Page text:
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ESL on the Cheap

Castles and things One of the first things that get the axe during tight budget years is teaching English as a second language, but there are free ESL resources that can help non-native speakers to learn English. Daisy and George Stocker’s “Castles and Things” is a good start. It has lessons that incorporate fill ins, coloring and pointing practice. At the end of the 10-page book is a rhyming review. On top of lessons for kids to work through, there are notes and tips for teachers. This book is free but others sell for $15 each.


 

Touch Me

MSI_Wind_Top_AE2220_All_in_One_PC[1] Any teacher who’s used a touch-screen computer to teach with never wants to go back to a mouse.MSI Computer makes it economical and easy to let your fingers do the teaching with its Wind Top AE2200 computer, which has a touch-sensitive 21.5-inch display. Even with an Intel Core 2 Duo or Pentium Dual Core processor and NVidia Ion graphics, the AE2200 comes with Windows 7 and sells for $750. If your finger gets tired, the AE200 comes with a mouse.

FREEBEE FRIDAY: Instant Videos

Watchknow One of the big disappointments of today’s digital technology has nothing to do with what the equipment is capable of but what teachers and students can do with them. This is particularly the case when it comes to classroom videos with a dearth of quality mini-movies that can help teach a lesson or illustrate a concept.Watchknow.org is a great resource for teachers with 11,000 videos in 2,000 categories available; its goal is 50,000 videos by next year. Developed by Larry Sanger, co-founder of Wikipedia, Watchknow is for pre-schoolers to high-schoolers with tons of vids from National Geographic, YouTube and Google. 

FREEBEE FRIDAY: Right Way to Write

Penmanship Penmanship is not something that’s emphasized these days in schools, but thre’s an easy and inexpensive way to help kids write better. About.com’s teacher font page has 9 different fonts that can help kids write the right way. There are cursive fonts as well as those for straight or slanted letters. Some of the fonts are for tracing over and others have horizontal guidelines to help correctly form the letter.

 

Right Display, Right Price

TruLED_VF551XVT_front_5inch (1) If the projector in your class gets washed out by sunlight or the room’s overhead lights, think about using a big – make that a really big – TV. Vizio’s latest effort, the VF551XVT is about as perfect a classroom monitor and TV as I’ve seen. Despite having every technological advance, at $2,000 it is one of the least expensive for its size.

At 51.5- by 33.9- by 5-inches, the black and silver VF551XVT is about as big as a TV gets these days. Plan on having a few people around to unpack and install it so it doesn’t get accidentally dropped and make sure the wall mounting hardware you’re using can handle its 86-pound heft.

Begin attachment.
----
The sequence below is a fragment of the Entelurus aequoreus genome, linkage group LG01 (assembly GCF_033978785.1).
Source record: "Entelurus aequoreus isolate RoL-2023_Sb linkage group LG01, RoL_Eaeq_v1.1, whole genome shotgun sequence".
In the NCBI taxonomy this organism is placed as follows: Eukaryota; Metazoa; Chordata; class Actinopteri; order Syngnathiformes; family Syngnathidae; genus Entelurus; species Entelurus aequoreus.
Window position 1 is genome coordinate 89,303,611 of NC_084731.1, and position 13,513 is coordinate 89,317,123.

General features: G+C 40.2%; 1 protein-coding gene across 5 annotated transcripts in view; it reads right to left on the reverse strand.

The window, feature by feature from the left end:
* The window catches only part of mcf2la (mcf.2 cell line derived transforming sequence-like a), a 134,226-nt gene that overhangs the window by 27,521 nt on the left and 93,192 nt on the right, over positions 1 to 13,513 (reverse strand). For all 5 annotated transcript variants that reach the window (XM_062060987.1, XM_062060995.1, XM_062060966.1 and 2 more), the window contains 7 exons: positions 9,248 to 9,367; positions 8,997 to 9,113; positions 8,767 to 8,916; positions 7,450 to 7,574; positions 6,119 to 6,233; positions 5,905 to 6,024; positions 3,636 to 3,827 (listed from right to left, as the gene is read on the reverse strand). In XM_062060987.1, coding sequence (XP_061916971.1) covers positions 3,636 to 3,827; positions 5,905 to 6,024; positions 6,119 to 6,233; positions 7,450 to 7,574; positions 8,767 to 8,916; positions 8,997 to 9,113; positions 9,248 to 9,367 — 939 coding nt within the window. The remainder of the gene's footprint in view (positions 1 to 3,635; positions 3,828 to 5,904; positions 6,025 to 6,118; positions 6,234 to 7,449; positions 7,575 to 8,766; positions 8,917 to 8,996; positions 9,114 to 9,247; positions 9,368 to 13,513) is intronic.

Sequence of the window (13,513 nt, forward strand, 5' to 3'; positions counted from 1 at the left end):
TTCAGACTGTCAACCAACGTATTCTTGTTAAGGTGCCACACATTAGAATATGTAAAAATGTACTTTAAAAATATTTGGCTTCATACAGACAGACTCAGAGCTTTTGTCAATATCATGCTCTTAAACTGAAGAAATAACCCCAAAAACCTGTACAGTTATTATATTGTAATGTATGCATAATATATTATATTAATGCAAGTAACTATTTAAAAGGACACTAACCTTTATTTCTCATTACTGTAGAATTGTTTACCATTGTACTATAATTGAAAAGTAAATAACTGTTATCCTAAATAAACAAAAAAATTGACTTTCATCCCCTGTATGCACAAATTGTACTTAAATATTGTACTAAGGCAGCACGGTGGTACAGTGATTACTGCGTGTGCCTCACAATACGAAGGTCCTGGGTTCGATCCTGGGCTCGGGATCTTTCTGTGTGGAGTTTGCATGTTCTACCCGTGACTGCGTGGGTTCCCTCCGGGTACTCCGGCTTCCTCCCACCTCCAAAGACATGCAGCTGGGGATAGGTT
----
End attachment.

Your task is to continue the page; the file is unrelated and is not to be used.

With 54.5-inches of viewing space available, it can’t compete with any budget classroom projector on image size or price, but it is the brightest display I’ve ever seen. It has 80 blocks of 12 backlight LEDs behind the LCD panel that pump out the lumens and keeps it from being overwhelmed by overhead lights or sunlight. These LEDs can be automatically dimmed in groups of 12 to suit the programming so that the display’s black and grayscale levels are nothing short of excellent.

The screen displays everything from the traditional interlaced 640-by-480 resolution programming through standard PC and Mac resolutions all the way to 1,920 by 1,080 resolution and full high-definition programming. Regardless of whether it’s showing an online game, a Discovery channel show about NASA or a Blu-ray nature movie disc, the VF551XVT looks great with incredible sharpness and excellent color balance.

Its 240-hertz imaging engine delivers smooth motion but, there are several lighted icons in the lower left corner that tout its tech credentials. Happily, they can be turned off.

Vur8m_1_2(1) As good as it is, the VF551XVT can be difficult to adjust. It’s partly the result of the fact that there’s so much to adjust, but it’s also because the small bar of items on the left of the screen that are controlled by the remote control make it a tad awkward. Even worse, while I like that the remote control is backlit, it is as complex as a new cell phone and takes some getting used to and studying.

Sound is high tech as well with SRS Surround Sound and Tru Volume, which keeps the audio level at roughly the same level. The TV has stereo speakers built into the silver bar below the screen that get loud enough for most classroom uses. If that’s not enough, Vizio has two different stand-alone speaker sets that sell for $200 and $350.

With a combined digital and analog TV tuner, the set can tune in local programming via an antenna or cable box, although it lacks a slot for a Cable card. Its tuning was sharp and reliable, but be warned that it takes 7 seconds to start the set up and 6 seconds to change channels, more than enough time for the class to get fidgety in the digital age.